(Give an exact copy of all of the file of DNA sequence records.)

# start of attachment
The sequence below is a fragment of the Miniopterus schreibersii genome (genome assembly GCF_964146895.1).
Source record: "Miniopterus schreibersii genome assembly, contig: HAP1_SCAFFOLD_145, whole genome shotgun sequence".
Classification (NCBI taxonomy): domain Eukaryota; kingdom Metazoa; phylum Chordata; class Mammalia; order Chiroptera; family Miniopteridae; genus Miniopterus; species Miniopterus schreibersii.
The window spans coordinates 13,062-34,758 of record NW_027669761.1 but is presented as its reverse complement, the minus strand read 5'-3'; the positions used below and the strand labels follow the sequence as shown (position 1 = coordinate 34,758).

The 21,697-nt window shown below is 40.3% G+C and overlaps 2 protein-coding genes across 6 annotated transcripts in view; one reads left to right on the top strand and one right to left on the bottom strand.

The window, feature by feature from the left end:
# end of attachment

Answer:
The sequence below is a fragment of the Miniopterus schreibersii genome (genome assembly GCF_964146895.1).
Source record: "Miniopterus schreibersii genome assembly, contig: HAP1_SCAFFOLD_145, whole genome shotgun sequence".
Classification (NCBI taxonomy): domain Eukaryota; kingdom Metazoa; phylum Chordata; class Mammalia; order Chiroptera; family Miniopteridae; genus Miniopterus; species Miniopterus schreibersii.
The window spans coordinates 13,062-34,758 of record NW_027669761.1 but is presented as its reverse complement, the minus strand read 5'-3'; the positions used below and the strand labels follow the sequence as shown (position 1 = coordinate 34,758).

The 21,697-nt window shown below is 40.3% G+C and overlaps 2 protein-coding genes across 6 annotated transcripts in view; one reads left to right on the top strand and one right to left on the bottom strand.

The window, feature by feature from the left end: